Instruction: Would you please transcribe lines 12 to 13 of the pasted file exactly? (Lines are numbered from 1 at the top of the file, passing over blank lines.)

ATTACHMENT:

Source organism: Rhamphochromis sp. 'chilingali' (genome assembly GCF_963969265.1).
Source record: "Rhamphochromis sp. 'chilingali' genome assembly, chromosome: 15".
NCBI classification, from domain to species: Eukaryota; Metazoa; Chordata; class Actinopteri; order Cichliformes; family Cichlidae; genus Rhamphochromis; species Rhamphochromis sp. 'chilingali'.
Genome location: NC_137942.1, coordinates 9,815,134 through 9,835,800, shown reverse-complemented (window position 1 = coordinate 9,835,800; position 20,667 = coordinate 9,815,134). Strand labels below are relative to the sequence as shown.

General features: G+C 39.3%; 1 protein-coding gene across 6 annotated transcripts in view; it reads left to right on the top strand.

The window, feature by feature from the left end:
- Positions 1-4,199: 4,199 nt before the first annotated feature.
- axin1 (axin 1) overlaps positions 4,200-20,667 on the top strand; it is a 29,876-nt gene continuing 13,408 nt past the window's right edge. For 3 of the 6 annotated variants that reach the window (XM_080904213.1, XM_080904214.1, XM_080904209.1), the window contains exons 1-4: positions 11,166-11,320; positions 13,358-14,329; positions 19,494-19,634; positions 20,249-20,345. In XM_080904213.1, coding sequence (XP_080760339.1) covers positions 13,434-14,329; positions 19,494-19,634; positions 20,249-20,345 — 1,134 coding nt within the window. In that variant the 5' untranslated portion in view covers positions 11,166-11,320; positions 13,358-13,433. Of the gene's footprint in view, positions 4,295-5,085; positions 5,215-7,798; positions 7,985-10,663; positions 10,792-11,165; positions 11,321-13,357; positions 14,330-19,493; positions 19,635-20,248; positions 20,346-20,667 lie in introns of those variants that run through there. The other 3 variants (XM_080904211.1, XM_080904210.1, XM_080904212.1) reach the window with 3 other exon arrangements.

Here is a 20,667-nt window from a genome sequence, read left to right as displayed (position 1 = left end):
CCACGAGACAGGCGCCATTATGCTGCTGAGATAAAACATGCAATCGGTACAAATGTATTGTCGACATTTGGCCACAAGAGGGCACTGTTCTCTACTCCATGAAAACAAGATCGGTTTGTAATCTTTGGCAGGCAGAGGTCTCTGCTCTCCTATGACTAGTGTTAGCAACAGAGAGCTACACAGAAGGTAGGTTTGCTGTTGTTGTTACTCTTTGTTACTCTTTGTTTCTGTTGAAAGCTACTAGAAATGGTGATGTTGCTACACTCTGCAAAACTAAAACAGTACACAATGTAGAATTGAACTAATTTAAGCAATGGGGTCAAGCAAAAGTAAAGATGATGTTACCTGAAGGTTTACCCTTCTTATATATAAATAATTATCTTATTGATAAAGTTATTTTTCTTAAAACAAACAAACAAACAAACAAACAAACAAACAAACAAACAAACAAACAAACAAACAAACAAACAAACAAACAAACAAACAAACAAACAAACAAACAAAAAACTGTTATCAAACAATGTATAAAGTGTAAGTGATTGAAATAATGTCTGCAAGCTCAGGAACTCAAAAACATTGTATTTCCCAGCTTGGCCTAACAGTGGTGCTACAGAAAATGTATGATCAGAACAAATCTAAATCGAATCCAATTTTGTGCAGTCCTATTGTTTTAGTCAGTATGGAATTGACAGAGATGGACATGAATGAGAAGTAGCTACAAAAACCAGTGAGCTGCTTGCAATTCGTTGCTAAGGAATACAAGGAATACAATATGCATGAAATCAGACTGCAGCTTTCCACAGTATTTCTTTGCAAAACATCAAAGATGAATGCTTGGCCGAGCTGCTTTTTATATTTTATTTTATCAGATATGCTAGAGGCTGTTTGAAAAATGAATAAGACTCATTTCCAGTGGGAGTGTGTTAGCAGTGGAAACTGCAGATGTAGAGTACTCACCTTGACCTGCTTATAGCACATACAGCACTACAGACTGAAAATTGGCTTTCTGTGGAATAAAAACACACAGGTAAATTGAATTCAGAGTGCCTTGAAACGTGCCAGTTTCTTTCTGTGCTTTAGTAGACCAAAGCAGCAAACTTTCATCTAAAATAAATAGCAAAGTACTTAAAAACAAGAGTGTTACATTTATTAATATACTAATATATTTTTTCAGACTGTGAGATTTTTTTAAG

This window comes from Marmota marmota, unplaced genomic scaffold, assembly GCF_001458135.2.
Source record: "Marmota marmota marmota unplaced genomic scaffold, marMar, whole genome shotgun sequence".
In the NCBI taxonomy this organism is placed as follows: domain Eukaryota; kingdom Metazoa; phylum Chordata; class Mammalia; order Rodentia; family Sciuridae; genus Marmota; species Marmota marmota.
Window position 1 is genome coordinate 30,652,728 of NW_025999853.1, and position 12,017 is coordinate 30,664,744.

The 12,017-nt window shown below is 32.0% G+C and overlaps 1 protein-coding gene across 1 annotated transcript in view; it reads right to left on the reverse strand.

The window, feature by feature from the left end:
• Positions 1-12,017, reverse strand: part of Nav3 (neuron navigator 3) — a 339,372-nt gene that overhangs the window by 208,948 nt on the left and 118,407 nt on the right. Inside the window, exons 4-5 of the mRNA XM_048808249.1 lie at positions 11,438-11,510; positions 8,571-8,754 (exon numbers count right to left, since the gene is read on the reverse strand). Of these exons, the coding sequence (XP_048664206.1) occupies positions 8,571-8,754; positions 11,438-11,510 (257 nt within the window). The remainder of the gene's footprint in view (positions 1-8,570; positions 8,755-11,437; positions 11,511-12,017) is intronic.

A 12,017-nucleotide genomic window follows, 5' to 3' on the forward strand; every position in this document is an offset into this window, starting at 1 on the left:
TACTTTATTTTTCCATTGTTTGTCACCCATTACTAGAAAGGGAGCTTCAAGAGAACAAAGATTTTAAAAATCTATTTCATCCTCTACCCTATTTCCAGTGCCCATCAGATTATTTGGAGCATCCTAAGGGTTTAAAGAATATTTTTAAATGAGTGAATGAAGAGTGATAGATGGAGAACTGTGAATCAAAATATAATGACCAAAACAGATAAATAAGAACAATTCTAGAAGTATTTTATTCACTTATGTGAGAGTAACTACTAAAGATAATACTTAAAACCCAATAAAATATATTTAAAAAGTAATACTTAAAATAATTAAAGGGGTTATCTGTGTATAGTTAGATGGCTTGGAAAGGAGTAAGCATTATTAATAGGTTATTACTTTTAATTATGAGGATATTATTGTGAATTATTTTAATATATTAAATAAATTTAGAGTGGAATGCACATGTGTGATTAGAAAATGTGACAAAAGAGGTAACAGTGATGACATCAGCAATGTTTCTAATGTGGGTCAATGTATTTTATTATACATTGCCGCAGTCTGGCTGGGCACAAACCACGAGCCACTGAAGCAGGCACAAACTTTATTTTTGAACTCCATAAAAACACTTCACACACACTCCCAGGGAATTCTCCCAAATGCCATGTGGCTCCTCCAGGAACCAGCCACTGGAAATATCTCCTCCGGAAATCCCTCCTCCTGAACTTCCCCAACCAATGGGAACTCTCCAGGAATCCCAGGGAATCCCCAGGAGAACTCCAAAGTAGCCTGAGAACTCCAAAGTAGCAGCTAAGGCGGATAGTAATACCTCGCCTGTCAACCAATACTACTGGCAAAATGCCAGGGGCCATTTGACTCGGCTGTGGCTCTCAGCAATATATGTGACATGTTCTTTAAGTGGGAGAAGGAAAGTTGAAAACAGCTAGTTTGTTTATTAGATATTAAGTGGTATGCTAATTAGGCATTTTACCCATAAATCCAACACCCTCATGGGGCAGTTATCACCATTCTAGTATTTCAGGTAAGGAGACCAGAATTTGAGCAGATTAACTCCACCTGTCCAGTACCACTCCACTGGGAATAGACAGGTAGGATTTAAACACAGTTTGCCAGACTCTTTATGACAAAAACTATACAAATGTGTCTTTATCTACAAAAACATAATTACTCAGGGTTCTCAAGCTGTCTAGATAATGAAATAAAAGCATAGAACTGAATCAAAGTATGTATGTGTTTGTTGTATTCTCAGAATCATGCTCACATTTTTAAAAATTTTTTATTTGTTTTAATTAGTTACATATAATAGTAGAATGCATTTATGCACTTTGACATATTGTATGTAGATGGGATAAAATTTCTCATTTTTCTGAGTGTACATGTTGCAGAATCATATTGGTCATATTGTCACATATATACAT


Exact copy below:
Source record: "Marmota marmota marmota unplaced genomic scaffold, marMar, whole genome shotgun sequence".
In the NCBI taxonomy this organism is placed as follows: domain Eukaryota; kingdom Metazoa; phylum Chordata; class Mammalia; order Rodentia; family Sciuridae; genus Marmota; species Marmota marmota.